"Lady Dent did not know that at that instant Mrs. Harris had made up her mind that what she desired above all else on earth, and in Heaven thereafter, was a Dior dress of her own to have hanging in her closet."
Mrs 'Arris Goes to Paris is a delightful fairy-tale type story set during the late 1950s and is divided between London and Paris. Mrs. Harris or rather, Mrs. 'Arris, a widow in her late 50s spends her days as a "charlady" cleaning up after the rich and famous and her nights in the simple pleasures of a film or a pint with her pessimistic, but loving friend, Mrs. Butterfield. Mrs. 'Arris is very content with life and could want nothing more than to keep this quiet existence and maybe obtain a new flower or new geranium for her flower pots at home... until she sees the two gowns in Lady Dent's closet -- gowns made by none other than Christian Dior and from Paris!
But how is a anybody to get that much money, the dresses are at least 450 English pounds ($1400 American). While this might discourage any other woman, not Mrs. 'Arris. She scrimps and saves (and even dabbles a little with the football lottery and some gambling, the latter of which she later regrets) and finally the day comes when she has enough.
The rest of the story entails the adventures of Mrs. 'Arris as she travels to Paris and faces many surprises including lessons learned, unexpected friends and a surprise twist ending.
Although not intended as a tale of morals I couldn't help catching a few lessons -- unlike most people you read about in the news today, Mrs. 'Arris scrimps and saves to reach her dream. It never crosses her mind to simply borrow the money to have immediate gratification. And clearly the realization of her dream is all the sweeter for the sweat and time she poured into getting there.
The other lesson has to do with people. How often do we make assumptions about strangers or acquaintances only to find out later that they are not what we first thought them to be. Mrs. 'Arris realizes this many times over in the story, first with "them foreigners" of Paris and then also with her own natives. By the end of the book even Mrs. 'Arris is not the same person.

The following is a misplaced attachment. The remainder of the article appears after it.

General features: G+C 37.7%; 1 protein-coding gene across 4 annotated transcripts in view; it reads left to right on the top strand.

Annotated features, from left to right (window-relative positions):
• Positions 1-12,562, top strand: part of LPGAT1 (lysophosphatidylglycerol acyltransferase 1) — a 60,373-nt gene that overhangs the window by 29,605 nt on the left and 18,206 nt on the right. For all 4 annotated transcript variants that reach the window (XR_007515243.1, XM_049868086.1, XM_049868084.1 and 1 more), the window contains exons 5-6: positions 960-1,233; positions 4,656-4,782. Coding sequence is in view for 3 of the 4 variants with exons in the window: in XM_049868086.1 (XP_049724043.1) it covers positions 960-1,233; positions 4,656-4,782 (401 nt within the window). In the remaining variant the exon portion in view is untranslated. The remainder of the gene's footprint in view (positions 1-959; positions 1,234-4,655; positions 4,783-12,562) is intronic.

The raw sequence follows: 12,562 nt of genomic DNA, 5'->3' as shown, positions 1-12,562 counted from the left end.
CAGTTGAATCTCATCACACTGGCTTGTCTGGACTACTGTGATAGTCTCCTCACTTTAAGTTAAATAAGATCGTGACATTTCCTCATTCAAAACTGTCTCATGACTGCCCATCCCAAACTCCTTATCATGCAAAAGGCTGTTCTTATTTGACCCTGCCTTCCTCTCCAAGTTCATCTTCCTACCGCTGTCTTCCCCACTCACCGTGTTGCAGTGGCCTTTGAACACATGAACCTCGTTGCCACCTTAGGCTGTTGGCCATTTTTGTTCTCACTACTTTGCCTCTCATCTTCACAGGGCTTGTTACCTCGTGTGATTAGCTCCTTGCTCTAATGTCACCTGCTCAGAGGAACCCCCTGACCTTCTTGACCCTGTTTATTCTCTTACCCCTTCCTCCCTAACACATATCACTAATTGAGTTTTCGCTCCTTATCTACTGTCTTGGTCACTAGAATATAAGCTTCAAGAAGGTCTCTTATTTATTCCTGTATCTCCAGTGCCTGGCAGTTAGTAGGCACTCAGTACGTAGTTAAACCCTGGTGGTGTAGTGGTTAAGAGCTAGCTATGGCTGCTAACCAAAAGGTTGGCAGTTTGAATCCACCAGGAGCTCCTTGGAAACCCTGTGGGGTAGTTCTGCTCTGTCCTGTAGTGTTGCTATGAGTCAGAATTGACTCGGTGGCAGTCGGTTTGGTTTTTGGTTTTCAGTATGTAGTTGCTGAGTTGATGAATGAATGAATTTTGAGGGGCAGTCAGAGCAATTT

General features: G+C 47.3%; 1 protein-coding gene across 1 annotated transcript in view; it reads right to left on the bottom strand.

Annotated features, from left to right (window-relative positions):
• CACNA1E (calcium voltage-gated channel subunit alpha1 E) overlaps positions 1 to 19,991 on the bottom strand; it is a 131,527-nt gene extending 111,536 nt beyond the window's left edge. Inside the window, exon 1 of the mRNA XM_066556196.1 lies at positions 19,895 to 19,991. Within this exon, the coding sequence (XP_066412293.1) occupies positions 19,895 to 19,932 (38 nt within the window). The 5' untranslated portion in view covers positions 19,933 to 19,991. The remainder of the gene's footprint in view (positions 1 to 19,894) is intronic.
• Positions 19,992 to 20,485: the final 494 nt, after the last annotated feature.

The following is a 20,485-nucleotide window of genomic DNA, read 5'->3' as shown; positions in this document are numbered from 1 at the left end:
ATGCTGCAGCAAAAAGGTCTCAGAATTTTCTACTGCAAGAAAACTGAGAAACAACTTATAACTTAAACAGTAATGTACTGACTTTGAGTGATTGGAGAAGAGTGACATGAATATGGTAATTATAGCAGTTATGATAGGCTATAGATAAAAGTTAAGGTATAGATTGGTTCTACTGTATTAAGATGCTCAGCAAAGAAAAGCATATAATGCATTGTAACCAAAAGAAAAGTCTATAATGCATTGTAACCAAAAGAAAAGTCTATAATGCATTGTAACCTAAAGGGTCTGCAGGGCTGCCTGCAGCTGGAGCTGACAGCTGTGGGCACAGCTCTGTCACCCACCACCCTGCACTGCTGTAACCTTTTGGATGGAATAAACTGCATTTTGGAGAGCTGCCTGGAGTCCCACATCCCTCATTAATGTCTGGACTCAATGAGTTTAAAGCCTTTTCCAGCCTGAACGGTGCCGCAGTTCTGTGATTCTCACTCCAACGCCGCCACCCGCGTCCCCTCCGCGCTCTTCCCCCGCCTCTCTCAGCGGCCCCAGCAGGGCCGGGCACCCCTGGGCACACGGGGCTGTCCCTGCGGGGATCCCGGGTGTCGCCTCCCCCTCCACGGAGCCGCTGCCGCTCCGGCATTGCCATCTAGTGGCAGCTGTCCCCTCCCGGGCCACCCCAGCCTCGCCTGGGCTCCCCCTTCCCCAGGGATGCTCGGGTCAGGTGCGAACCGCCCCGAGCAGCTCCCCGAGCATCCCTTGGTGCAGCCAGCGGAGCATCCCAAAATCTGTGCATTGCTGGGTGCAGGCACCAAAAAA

I truly enjoyed this story. I first became familiar with it when it was made into a Television movie in 1992 staring Angela Lansbury as the title role. The movie holds faily close to the book, though there are a few minor changes at the beginning and the end, but the spirit of the story remains.
Sadly, like so many beautiful stories printed years ago, Mrs. 'Arris Goes to Paris is out of print. My library doesn't own a copy, but a friend found a copy at hers, so you might get lucky. I, meanwhile, had to hunt down a used copy. My first attempt resulted in receiving the wrong book -- a sequel(!), but at long last I received an old library edition. Published in 1957, Mrs. 'Arris Goes to Paris is the first of five books about the lovable charlady written by Paul Gallico. The copy I own is 157 pages and includes some rough sketch-like illustrations throughout the book. It is a very fast read, only taking me two evenings to finish.
(As an interesting side note, Paul Gallico is also the author of The Poseidon Adventure, which has been adapted at least three times to film, first in 1972 and then later in 2005 and 2006.)